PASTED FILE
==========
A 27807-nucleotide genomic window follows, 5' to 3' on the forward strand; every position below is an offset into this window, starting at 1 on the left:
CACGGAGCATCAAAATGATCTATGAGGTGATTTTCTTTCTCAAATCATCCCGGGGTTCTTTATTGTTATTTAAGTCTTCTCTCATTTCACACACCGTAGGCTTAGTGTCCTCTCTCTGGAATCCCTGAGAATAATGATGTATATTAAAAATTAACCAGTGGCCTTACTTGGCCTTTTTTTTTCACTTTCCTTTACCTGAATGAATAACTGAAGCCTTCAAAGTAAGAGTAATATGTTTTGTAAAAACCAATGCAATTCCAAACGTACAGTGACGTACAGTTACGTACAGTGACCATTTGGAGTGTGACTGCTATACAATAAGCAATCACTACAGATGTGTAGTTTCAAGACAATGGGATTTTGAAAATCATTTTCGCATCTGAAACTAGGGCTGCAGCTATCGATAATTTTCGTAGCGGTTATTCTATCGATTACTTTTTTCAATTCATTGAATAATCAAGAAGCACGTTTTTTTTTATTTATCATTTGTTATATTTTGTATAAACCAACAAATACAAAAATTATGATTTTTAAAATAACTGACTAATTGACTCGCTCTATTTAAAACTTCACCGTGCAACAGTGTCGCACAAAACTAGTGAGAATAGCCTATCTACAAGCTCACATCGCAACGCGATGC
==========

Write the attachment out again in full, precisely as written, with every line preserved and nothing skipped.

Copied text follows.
A 27807-nucleotide genomic window follows, 5' to 3' on the forward strand; every position below is an offset into this window, starting at 1 on the left:
CACGGAGCATCAAAATGATCTATGAGGTGATTTTCTTTCTCAAATCATCCCGGGGTTCTTTATTGTTATTTAAGTCTTCTCTCATTTCACACACCGTAGGCTTAGTGTCCTCTCTCTGGAATCCCTGAGAATAATGATGTATATTAAAAATTAACCAGTGGCCTTACTTGGCCTTTTTTTTTCACTTTCCTTTACCTGAATGAATAACTGAAGCCTTCAAAGTAAGAGTAATATGTTTTGTAAAAACCAATGCAATTCCAAACGTACAGTGACGTACAGTTACGTACAGTGACCATTTGGAGTGTGACTGCTATACAATAAGCAATCACTACAGATGTGTAGTTTCAAGACAATGGGATTTTGAAAATCATTTTCGCATCTGAAACTAGGGCTGCAGCTATCGATAATTTTCGTAGCGGTTATTCTATCGATTACTTTTTTCAATTCATTGAATAATCAAGAAGCACGTTTTTTTTTATTTATCATTTGTTATATTTTGTATAAACCAACAAATACAAAAATTATGATTTTTAAAATAACTGACTAATTGACTCGCTCTATTTAAAACTTCACCGTGCAACAGTGTCGCACAAAACTAGTGAGAATAGCCTATCTACAAGCTCACATCGCAACGCGATGC